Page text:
Commands by rmsh (1)

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Then end of the UNIX epoch
http://en.wikipedia.org/wiki/Year_2038_problem Some other notable dates that have passed: $ date [email protected] $ date [email protected]

move you up one directory quickly
Alias a single character 'b' to move to parent directory. Put it into your .bashrc or .profile file. Using "cd .." is one of the most repetitive sequence of characters you'll in the command line. Bring it down to two keys 'b' and 'enter'. It stands for "back" Also useful to have multiple: alias b='cd ../' alias bb='cd ../../' alias bbb='cd ../../../' alias bbbb='cd ../../../../'

Create a bash script from last commands
In order to write bash-scripts, I often do the task manually to see how it works. I type ### at the start of my session. The function fetches the commands from the last occurrence of '###', excluding the function call. You could prefix this with a here-document to have a proper script-header. Delete some lines, add a few variables and a loop, and you're ready to go. This function could probably be much shorter...

Which processes are listening on a specific port (e.g. port 80)
swap out "80" for your port of interest. Can use port number or named ports e.g. "http"

Ask user to confirm
This version works across on all POSIX compliant shell variants.

What is my public IP-address?
alternative to $curl ifconfig.me for those that don't have curl

Remove duplicate rows of an un-sorted file based on a single column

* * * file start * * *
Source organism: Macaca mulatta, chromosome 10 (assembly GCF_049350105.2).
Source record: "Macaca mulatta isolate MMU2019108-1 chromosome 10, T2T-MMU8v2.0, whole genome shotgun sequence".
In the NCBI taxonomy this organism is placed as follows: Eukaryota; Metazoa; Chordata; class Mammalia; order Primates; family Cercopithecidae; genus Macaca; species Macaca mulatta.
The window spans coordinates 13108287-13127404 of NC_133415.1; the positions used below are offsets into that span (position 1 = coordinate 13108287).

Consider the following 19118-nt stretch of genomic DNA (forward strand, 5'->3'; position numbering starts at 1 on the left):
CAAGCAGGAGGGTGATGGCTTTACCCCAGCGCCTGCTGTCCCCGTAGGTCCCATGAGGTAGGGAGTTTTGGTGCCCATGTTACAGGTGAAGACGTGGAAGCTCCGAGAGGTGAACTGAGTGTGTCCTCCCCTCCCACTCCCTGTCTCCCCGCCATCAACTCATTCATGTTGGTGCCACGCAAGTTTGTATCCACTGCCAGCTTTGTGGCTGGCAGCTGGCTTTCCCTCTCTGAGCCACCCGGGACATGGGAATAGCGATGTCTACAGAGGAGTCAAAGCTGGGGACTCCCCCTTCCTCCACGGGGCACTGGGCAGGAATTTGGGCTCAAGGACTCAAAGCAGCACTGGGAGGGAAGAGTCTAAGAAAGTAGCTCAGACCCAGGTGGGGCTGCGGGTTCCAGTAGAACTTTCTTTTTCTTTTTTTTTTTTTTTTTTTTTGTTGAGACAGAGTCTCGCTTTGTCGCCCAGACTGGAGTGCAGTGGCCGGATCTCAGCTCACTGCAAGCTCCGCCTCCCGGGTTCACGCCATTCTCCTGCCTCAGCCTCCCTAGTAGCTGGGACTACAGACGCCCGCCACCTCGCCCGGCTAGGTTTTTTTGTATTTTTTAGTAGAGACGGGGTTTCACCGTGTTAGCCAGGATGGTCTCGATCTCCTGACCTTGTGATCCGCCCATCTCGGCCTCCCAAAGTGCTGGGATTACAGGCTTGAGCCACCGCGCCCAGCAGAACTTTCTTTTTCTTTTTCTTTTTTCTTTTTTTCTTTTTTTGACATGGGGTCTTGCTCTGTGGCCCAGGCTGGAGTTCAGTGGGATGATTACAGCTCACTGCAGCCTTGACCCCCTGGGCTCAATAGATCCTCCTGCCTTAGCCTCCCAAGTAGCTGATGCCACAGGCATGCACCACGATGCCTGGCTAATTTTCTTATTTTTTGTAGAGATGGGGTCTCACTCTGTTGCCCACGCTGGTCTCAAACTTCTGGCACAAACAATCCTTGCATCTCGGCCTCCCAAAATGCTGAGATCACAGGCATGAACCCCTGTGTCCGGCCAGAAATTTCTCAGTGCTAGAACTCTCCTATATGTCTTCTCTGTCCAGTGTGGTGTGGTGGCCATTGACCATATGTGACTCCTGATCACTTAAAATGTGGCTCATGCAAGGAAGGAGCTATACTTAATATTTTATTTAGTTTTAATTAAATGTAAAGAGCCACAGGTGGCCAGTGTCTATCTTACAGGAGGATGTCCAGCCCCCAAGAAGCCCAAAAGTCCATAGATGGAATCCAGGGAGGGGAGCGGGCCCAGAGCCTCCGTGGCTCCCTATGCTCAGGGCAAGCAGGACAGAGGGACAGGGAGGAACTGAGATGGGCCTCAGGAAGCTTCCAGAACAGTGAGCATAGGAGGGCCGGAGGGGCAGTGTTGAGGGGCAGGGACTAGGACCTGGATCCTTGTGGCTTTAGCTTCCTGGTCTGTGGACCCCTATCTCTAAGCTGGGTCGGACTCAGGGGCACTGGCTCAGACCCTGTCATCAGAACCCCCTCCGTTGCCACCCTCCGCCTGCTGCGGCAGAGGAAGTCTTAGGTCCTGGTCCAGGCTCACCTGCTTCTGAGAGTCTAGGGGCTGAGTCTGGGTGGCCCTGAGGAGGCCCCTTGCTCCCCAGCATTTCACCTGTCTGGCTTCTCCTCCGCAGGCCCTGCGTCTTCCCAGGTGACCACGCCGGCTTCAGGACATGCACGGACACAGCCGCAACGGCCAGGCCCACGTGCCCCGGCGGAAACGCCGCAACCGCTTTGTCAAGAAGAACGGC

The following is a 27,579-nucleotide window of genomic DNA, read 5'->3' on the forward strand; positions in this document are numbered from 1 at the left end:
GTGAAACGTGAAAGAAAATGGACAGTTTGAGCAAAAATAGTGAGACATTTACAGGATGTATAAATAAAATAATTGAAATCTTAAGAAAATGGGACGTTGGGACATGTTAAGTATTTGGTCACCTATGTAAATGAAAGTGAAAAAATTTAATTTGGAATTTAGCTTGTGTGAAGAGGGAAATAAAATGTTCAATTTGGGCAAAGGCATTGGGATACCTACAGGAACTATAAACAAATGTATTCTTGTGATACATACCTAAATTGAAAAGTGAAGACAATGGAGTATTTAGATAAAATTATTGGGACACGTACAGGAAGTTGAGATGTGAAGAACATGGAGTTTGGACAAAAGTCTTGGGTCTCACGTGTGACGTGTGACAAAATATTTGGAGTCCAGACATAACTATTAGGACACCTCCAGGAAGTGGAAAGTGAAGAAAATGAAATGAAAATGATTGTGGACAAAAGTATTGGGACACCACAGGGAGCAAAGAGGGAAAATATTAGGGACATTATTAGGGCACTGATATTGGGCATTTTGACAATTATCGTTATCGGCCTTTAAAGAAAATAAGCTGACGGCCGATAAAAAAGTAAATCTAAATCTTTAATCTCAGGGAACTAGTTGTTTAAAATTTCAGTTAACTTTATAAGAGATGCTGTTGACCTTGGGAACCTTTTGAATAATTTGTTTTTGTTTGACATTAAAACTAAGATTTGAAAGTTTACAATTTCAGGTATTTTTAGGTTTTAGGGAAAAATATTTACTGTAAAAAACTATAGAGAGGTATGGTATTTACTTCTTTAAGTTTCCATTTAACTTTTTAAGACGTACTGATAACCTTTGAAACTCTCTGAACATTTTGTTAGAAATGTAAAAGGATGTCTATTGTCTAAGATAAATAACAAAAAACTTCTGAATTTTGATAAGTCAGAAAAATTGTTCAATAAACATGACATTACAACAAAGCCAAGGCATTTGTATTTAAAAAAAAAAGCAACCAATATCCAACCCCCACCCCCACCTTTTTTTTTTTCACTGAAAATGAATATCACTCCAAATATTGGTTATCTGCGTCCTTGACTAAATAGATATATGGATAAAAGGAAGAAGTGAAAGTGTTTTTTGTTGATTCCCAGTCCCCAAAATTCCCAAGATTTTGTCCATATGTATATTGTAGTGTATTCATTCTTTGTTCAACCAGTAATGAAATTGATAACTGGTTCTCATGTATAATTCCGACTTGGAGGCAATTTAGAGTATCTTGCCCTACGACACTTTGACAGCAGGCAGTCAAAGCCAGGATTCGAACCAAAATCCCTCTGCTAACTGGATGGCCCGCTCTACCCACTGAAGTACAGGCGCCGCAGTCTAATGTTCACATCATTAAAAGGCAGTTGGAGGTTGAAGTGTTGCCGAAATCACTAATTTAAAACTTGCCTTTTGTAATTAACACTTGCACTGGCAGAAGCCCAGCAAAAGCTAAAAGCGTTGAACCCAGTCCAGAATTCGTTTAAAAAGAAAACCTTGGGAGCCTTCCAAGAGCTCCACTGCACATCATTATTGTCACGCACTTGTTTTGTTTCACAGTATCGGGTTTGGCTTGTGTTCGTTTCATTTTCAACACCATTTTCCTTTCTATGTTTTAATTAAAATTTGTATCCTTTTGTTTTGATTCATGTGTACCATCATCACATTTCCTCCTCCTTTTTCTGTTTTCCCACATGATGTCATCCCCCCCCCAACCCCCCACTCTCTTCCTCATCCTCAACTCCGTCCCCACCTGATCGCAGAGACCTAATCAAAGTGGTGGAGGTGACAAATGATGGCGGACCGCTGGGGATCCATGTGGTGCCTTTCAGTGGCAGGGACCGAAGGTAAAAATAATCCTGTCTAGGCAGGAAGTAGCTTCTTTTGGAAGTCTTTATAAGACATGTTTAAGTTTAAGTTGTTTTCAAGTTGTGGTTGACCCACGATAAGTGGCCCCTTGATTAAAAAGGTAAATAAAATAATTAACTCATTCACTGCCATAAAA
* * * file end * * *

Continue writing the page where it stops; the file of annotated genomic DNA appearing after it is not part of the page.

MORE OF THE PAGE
The command (above) will remove any duplicate rows based on the FIRST column of data in an un-sorted file. The '$1' represents a positional parameter. You can change both instances of '$1' in the command to remove duplicates based on a different column, for instance, the third: $ awk '{ if ($3 in stored_lines) x=1; else print; stored_lines[$3]=1 }' infile.txt > outfile.txt Or you can change it to '$0' to base the removal on the whole row: $ awk '{ if ($0 in stored_lines) x=1; else print; stored_lines[$0]=1 }' infile.txt > outfile.txt ** Note: I wouldn't use this on a MASSIVE file, unless you're RAM-rich ;) **

Convert a string to

Terrorist threat level text

sleep for 1/10s or 1/100s or even 1/1000000s
sleep in microseconds instead of seconds Alternatively to usleep, which is not defined in POSIX 2008 (though it was defined up to POSIX 2004, and it is evidently available on Linux and other platforms with a history of POSIX compliance), the POSIX 2008 standard defines nanosleep


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